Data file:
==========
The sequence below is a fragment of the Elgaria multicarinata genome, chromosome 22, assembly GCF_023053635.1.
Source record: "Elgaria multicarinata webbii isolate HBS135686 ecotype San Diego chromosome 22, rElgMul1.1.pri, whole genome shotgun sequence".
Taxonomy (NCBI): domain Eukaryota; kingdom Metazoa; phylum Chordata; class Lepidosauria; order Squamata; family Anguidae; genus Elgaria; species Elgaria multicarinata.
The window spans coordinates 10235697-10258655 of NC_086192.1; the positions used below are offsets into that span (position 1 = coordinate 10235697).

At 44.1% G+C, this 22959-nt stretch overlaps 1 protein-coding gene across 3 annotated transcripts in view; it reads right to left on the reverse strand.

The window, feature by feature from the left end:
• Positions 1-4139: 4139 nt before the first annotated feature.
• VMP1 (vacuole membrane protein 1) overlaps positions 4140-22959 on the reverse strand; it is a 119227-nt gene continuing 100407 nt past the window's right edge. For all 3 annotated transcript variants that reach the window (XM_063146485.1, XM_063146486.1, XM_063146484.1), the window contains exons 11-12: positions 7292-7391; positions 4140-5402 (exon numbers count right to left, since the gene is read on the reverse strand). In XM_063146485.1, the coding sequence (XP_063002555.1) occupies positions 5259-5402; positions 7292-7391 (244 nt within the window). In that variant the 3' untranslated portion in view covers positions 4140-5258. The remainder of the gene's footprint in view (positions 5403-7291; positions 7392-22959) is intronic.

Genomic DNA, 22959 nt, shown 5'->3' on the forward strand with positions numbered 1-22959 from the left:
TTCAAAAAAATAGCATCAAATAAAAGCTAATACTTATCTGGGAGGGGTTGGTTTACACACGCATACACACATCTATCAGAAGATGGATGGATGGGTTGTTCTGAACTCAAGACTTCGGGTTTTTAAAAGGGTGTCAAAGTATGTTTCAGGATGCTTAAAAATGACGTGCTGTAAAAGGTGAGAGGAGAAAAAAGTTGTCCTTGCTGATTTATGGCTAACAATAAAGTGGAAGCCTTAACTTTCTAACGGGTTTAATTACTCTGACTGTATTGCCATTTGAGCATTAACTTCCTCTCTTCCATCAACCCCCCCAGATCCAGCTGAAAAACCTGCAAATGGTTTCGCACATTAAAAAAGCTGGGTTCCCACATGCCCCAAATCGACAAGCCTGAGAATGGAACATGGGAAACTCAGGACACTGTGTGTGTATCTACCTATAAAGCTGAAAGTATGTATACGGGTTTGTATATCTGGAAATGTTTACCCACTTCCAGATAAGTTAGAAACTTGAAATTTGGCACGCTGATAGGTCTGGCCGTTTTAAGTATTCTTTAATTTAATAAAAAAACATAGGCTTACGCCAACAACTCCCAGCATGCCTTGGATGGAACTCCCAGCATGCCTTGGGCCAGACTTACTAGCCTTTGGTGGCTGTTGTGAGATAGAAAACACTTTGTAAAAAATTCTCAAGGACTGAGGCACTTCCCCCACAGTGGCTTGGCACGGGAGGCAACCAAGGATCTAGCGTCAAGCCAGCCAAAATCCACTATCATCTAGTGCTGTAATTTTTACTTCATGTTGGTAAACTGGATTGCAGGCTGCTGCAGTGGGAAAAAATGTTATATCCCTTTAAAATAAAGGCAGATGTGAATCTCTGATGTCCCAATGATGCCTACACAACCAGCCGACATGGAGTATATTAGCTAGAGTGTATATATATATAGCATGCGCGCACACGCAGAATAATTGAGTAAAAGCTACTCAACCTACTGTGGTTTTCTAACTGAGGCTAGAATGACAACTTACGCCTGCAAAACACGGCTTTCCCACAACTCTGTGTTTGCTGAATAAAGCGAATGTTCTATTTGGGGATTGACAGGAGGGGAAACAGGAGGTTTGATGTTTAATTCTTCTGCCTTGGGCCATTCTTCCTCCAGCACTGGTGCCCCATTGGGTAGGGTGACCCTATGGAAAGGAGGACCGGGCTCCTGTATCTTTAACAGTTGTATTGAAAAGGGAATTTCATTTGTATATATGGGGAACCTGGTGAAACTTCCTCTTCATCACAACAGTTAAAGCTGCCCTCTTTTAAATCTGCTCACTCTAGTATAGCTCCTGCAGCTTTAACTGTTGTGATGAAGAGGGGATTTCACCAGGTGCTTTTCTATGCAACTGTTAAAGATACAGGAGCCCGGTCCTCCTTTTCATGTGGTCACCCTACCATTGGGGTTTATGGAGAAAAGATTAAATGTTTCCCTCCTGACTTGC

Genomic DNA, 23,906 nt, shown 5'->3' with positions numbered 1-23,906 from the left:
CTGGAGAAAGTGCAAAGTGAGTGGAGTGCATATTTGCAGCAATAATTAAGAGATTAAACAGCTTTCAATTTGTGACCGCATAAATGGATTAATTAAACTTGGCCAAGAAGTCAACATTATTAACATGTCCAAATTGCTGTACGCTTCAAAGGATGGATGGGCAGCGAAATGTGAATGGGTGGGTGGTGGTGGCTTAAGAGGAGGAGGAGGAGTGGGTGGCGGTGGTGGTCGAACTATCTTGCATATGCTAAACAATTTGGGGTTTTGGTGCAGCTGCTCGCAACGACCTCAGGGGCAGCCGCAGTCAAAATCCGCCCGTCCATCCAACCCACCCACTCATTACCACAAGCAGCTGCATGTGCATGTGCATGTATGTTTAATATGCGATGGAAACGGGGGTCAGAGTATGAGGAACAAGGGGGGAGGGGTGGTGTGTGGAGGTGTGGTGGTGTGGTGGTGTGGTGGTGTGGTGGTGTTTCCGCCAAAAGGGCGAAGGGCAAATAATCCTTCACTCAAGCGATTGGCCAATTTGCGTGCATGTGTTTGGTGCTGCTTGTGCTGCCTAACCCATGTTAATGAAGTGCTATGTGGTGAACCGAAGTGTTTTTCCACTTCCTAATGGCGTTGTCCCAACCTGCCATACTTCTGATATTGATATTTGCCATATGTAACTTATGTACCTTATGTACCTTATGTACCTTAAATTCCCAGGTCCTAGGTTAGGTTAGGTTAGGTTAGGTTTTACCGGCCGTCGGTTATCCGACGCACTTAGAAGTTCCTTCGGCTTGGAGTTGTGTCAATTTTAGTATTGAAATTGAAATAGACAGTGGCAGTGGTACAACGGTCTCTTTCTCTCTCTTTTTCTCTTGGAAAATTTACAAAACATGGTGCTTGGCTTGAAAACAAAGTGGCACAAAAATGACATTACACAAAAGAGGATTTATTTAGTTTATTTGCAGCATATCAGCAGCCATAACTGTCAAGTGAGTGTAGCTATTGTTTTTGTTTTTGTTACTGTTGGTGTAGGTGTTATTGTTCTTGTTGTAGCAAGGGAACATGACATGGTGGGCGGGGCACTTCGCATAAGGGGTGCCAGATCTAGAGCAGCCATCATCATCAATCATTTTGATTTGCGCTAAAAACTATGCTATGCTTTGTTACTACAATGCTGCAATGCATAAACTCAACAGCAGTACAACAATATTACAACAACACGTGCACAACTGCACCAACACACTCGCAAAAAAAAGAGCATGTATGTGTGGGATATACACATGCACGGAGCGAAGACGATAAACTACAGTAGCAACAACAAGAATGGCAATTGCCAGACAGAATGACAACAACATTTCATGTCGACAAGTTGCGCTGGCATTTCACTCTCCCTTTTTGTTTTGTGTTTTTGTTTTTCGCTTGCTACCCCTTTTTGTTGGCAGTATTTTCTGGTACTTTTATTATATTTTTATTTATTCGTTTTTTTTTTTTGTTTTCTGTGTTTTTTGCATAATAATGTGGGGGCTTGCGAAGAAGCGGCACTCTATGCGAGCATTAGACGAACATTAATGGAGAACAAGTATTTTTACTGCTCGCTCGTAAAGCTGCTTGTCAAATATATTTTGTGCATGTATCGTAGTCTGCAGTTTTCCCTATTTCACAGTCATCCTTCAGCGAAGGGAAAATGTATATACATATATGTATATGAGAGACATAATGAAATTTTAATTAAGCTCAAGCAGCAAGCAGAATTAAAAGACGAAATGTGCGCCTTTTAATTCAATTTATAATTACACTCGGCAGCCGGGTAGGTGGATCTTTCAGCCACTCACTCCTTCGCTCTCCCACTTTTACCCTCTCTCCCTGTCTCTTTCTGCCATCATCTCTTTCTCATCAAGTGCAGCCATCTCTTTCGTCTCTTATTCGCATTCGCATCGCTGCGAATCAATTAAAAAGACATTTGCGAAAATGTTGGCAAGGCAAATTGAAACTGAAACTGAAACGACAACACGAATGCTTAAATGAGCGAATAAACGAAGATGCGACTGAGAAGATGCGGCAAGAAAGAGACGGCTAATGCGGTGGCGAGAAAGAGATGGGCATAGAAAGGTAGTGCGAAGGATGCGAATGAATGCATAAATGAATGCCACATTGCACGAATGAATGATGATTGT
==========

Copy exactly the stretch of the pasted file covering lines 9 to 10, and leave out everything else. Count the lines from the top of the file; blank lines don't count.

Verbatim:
Genomic DNA, 22959 nt, shown 5'->3' on the forward strand with positions numbered 1-22959 from the left:
TTCAAAAAAATAGCATCAAATAAAAGCTAATACTTATCTGGGAGGGGTTGGTTTACACACGCATACACACATCTATCAGAAGATGGATGGATGGGTTGTTCTGAACTCAAGACTTCGGGTTTTTAAAAGGGTGTCAAAGTATGTTTCAGGATGCTTAAAAATGACGTGCTGTAAAAGGTGAGAGGAGAAAAAAGTTGTCCTTGCTGATTTATGGCTAACAATAAAGTGGAAGCCTTAACTTTCTAACGGGTTTAATTACTCTGACTGTATTGCCATTTGAGCATTAACTTCCTCTCTTCCATCAACCCCCCCAGATCCAGCTGAAAAACCTGCAAATGGTTTCGCACATTAAAAAAGCTGGGTTCCCACATGCCCCAAATCGACAAGCCTGAGAATGGAACATGGGAAACTCAGGACACTGTGTGTGTATCTACCTATAAAGCTGAAAGTATGTATACGGGTTTGTATATCTGGAAATGTTTACCCACTTCCAGATAAGTTAGAAACTTGAAATTTGGCACGCTGATAGGTCTGGCCGTTTTAAGTATTCTTTAATTTAATAAAAAAACATAGGCTTACGCCAACAACTCCCAGCATGCCTTGGATGGAACTCCCAGCATGCCTTGGGCCAGACTTACTAGCCTTTGGTGGCTGTTGTGAGATAGAAAACACTTTGTAAAAAATTCTCAAGGACTGAGGCACTTCCCCCACAGTGGCTTGGCACGGGAGGCAACCAAGGATCTAGCGTCAAGCCAGCCAAAATCCACTATCATCTAGTGCTGTAATTTTTACTTCATGTTGGTAAACTGGATTGCAGGCTGCTGCAGTGGGAAAAAATGTTATATCCCTTTAAAATAAAGGCAGATGTGAATCTCTGATGTCCCAATGATGCCTACACAACCAGCCGACATGGAGTATATTAGCTAGAGTGTATATATATATAGCATGCGCGCACACGCAGAATAATTGAGTAAAAGCTACTCAACCTACTGTGGTTTTCTAACTGAGGCTAGAATGACAACTTACGCCTGCAAAACACGGCTTTCCCACAACTCTGTGTTTGCTGAATAAAGCGAATGTTCTATTTGGGGATTGACAGGAGGGGAAACAGGAGGTTTGATGTTTAATTCTTCTGCCTTGGGCCATTCTTCCTCCAGCACTGGTGCCCCATTGGGTAGGGTGACCCTATGGAAAGGAGGACCGGGCTCCTGTATCTTTAACAGTTGTATTGAAAAGGGAATTTCATTTGTATATATGGGGAACCTGGTGAAACTTCCTCTTCATCACAACAGTTAAAGCTGCCCTCTTTTAAATCTGCTCACTCTAGTATAGCTCCTGCAGCTTTAACTGTTGTGATGAAGAGGGGATTTCACCAGGTGCTTTTCTATGCAACTGTTAAAGATACAGGAGCCCGGTCCTCCTTTTCATGTGGTCACCCTACCATTGGGGTTTATGGAGAAAAGATTAAATGTTTCCCTCCTGACTTGC